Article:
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Irish government votes to not question Apple, Google over tax practices

The Irish parliament's finance committee has decided it won't bring in executives from Apple and Google for questioning over their use of the country for its low international tax rate.

Apple's headquarters in Cork, Ireland, via Flickr user Sigalakos.

A member of the Joint Committee on Finance attempted to get a motion passed this week that would have allowed the Subcommittee on Global Taxation to call in corporations for an inquiry, according to The Guardian. Specifically, Pearse Doherty was hoping to bring in companies such as Apple and Google, which have gained attention in recent years for their so-called tax shelters in Ireland.

Doherty's motion was denied, however, which means the subcommittee will not haul in executives from the companies for questioning. Apple Chief Executive Tim Cook did testify before a U.S. Senate subcommittee in May over his company's tax rates.

Of issue to some officials in Apple Operations International, an Ireland-based entity owned by Apple that has allowed Apple to pay a very low international tax rate. That's because in the law in Ireland states that only companies that are managed and controlled in the country are considered tax residents.

Apple Operations International is incorporated in Ireland, but is not managed and controlled there. In contrast, U.S. tax laws are based on where a company is incorporated — not where it is managed and controlled — leaving AOI to pay zero taxes.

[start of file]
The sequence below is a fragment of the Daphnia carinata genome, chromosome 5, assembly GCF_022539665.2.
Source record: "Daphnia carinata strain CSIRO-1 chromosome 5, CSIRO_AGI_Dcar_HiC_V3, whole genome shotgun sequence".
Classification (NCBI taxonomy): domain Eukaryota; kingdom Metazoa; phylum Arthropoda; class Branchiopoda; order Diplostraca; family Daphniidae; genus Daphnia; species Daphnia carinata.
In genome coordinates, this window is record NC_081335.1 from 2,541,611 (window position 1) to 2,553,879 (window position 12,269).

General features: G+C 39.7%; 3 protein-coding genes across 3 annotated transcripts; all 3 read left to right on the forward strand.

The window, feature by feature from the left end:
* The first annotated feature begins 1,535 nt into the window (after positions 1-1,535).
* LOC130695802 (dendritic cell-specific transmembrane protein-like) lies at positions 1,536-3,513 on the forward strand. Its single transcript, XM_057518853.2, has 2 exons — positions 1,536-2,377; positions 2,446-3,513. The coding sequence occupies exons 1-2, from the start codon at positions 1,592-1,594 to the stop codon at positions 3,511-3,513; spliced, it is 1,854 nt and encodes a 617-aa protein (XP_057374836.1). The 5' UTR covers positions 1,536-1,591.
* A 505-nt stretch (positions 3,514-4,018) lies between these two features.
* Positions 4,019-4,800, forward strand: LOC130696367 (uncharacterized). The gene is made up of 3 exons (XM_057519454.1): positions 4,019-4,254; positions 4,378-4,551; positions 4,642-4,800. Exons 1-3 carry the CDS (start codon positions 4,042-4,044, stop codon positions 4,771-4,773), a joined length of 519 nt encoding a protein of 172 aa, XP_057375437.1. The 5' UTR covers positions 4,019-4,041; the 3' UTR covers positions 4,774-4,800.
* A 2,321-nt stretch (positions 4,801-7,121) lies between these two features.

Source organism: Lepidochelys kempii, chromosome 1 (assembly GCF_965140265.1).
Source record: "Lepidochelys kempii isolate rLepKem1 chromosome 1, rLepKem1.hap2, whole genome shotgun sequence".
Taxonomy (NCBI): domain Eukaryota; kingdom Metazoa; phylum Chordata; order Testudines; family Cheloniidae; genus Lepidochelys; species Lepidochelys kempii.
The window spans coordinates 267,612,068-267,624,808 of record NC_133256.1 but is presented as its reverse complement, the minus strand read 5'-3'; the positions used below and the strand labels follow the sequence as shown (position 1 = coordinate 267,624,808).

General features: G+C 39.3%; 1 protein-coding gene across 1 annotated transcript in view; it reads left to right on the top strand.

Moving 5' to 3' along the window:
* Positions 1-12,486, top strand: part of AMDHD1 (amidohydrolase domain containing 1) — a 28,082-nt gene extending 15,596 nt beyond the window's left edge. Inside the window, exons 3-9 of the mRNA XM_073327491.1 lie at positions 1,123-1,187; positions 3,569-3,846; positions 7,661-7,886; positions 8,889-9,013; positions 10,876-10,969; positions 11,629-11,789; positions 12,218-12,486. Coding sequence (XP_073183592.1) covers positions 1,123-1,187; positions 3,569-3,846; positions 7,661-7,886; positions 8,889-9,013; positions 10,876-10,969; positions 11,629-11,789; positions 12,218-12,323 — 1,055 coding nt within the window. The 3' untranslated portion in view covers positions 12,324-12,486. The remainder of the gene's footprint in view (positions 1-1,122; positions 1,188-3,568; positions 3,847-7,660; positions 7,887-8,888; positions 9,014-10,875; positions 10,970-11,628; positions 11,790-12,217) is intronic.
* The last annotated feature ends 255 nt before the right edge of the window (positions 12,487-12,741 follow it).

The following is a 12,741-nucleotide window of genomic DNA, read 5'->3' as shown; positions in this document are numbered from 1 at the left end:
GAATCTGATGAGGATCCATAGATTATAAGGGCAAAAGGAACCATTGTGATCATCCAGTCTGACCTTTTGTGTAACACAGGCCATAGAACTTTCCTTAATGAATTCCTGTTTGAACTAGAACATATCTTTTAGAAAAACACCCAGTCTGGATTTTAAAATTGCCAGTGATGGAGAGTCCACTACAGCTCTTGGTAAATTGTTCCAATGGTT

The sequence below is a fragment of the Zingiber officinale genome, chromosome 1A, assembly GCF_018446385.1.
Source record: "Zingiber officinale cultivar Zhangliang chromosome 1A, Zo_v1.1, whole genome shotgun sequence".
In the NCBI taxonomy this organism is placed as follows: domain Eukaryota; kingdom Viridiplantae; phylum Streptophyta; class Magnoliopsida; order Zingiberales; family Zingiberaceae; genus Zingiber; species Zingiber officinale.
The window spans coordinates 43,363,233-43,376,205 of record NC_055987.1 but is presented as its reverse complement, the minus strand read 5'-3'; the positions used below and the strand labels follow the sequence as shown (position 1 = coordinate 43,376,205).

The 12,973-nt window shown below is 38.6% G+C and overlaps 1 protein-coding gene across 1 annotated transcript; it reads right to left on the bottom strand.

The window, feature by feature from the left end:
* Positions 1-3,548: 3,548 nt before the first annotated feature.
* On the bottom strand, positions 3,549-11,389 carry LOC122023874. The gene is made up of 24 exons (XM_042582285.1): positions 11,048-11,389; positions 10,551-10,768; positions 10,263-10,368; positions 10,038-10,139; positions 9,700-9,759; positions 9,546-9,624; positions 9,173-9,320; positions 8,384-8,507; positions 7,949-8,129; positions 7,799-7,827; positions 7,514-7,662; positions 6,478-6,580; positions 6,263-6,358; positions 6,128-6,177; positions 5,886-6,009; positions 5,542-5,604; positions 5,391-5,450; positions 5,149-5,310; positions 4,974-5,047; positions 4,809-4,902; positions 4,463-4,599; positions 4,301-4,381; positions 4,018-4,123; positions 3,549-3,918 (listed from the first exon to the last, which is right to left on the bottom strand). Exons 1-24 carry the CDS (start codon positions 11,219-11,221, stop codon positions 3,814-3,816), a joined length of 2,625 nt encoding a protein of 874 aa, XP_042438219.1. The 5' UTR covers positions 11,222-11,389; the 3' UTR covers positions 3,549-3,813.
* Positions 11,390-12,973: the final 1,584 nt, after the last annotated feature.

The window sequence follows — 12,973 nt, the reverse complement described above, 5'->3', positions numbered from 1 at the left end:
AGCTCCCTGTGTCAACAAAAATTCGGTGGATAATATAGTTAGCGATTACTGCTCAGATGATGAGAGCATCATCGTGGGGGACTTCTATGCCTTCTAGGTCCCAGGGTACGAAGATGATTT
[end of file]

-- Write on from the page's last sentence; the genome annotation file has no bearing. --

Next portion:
In all, Apple has three offshore corporations that the company uses to legally reduce its effective tax rate to 15 percent. That's less than half of the U.S. effective tax rate of 35 percent.

The practice of using Ireland to shelter international money from taxation has become infamously known as a "Double Irish." The method earned its name because companies are required to set up two Irish companies to utilize the loophole — one company that owns the intellectual property rights, and another that licenses those rights and keeps its profits low.

Whatever profits are collected through the second company are taxed at a rate of 12.5 percent, or nearly a third of the 35 percent international tax rate imposed by the U.S. government.

Officials in Ireland began calling for an international crackdown on tax dodging by multinational corporations in May, after the government's laws came under scrutiny from officials around the world. But if the country does end up revising its tax laws, it appears it will do so without grilling executives from those companies.